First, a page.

I don’t remember the first time someone told me I looked just like my Aunt Kelly. It’s happened often enough that I’ve internalized it. I don’t mind; she is beautiful, and so I consider it a profound compliment. Continue reading “The Sugarbee Effect”
I never much cared for biking. It wasn’t that I disliked it, specifically; more that I didn’t care about it.
When my folks got married, they each had separate interests and hobbies, so they picked one to do together. I guess it worked, because thirty-four years later, they still ride their road bikes all summer. They have never ridden a tandem, another factor I believe has contributed to the success of their marriage. Continue reading “I want to ride my bicycle”
A few weeks ago, I casually mentioned to a coworker that I was an only child. He just has the one kid, so it’s not like this was a totally foreign concept to him, but he practically did a double take. Continue reading “No siblings, no problem”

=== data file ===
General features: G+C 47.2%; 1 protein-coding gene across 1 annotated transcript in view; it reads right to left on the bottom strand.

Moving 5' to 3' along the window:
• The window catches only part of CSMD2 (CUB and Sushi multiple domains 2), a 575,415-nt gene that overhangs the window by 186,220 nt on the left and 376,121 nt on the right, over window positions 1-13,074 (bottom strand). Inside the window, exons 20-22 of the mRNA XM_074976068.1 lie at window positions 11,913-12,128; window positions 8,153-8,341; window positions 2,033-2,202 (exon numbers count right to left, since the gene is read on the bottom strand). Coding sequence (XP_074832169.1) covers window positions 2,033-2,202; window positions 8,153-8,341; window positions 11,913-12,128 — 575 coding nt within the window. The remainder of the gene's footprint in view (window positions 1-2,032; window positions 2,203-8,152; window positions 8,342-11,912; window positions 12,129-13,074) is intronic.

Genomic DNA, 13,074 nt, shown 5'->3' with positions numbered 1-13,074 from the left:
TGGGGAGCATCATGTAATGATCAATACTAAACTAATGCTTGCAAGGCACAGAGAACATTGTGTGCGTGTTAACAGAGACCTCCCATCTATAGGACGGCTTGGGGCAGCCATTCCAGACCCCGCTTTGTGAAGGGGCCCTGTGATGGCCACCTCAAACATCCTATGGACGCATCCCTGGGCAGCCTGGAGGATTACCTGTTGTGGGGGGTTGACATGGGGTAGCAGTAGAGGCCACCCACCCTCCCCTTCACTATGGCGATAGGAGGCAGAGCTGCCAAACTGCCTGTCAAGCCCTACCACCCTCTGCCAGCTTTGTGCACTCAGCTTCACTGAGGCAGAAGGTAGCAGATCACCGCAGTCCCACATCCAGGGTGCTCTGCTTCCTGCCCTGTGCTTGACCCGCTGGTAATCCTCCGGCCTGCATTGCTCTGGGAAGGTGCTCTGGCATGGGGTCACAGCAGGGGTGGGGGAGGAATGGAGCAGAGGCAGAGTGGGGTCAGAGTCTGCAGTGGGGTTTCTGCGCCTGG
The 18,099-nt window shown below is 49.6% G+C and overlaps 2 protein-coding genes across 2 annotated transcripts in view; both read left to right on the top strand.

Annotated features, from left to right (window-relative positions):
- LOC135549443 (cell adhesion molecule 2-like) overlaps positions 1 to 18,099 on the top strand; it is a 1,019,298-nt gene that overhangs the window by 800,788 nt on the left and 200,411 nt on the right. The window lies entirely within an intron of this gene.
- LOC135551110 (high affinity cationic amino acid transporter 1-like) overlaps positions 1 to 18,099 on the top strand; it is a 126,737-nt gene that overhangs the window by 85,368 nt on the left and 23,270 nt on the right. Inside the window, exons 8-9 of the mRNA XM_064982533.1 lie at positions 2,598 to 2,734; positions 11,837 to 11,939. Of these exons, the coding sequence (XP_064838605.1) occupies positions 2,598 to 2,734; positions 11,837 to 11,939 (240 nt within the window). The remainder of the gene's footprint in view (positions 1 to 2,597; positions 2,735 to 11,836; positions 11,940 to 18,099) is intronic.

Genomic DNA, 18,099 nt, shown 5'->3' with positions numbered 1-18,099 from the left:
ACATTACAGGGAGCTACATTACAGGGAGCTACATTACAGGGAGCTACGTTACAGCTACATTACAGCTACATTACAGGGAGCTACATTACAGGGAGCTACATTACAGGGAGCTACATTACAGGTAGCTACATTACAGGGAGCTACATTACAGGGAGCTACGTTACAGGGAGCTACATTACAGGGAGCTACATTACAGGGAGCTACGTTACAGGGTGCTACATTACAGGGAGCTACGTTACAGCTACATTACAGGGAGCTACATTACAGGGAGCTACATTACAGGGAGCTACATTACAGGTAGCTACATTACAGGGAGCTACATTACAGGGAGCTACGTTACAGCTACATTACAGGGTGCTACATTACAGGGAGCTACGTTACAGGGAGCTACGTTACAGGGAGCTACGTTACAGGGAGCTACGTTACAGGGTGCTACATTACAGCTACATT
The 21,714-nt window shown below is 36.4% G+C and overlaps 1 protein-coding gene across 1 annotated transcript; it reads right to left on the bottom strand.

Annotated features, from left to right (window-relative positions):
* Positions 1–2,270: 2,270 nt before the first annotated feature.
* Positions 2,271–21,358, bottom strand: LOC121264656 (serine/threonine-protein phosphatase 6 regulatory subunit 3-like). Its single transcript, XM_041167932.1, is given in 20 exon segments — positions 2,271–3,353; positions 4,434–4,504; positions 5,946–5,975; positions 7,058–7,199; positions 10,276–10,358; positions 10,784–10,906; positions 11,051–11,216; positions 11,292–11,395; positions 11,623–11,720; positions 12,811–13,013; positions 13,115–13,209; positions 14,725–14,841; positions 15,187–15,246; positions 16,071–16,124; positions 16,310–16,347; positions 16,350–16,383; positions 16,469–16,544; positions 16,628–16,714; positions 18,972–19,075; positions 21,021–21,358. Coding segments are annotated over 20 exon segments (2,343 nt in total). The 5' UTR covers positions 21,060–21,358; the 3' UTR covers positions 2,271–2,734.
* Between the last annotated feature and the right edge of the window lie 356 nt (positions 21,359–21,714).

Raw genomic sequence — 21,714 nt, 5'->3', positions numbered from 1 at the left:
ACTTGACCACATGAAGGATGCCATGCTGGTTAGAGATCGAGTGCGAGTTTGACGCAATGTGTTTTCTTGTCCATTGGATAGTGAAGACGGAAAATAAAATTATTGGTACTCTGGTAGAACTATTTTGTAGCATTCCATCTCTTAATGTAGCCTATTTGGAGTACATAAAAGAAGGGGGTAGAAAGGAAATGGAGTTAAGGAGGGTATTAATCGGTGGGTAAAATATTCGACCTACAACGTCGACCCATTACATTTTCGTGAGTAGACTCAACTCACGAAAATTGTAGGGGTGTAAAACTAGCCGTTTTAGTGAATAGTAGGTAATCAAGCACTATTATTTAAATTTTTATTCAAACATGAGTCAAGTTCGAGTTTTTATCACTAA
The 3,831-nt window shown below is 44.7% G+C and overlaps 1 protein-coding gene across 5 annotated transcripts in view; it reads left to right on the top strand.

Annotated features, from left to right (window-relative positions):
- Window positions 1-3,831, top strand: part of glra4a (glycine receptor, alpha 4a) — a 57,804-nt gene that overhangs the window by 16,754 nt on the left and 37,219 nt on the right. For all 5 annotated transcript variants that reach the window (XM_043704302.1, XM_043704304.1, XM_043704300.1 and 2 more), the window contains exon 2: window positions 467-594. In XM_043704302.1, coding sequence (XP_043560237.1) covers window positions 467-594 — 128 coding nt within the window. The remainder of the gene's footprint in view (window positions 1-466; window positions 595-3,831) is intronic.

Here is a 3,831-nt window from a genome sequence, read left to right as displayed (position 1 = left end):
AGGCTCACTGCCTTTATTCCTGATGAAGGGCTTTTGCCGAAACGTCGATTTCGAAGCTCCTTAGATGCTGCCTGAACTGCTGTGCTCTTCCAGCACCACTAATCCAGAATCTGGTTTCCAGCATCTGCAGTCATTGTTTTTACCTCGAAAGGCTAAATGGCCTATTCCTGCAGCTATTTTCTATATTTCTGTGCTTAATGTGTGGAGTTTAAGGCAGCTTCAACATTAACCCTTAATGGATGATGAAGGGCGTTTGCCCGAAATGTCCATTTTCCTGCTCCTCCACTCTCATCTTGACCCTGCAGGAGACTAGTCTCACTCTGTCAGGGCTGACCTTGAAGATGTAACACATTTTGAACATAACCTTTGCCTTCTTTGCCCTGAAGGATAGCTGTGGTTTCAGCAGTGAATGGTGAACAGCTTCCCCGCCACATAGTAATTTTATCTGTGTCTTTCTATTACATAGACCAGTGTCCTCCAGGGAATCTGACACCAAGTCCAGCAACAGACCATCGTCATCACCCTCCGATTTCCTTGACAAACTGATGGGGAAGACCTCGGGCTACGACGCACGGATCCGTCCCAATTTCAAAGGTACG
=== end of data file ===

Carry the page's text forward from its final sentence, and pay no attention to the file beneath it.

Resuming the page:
A few weekends ago, I skied with my mom. We made the traditional bagel stop before hitting the highway, drove up and over Berthoud Pass, and parked at the base of Mary Jane. Eventually, I would demand we break for a giant brownie at the lodge. Everything was exactly like when I was a kid. Continue reading “Mom knows best”
As I’ve written before, I’ve spent a lot of the last handful of years thinking about death. Not in an abstract way—what is life; who am I?—but in an all-too-real, terribly concrete way: both professionally and for recreation, the pursuits I’m drawn to require us to undertake a great deal of risk, and lately I’ve read the accident reports of peers, colleagues, friends-of-friends, and role models who bore the consequences of that risk in the most catastrophic way imaginable. Continue reading “A mid-season reflection: What are those turns worth?”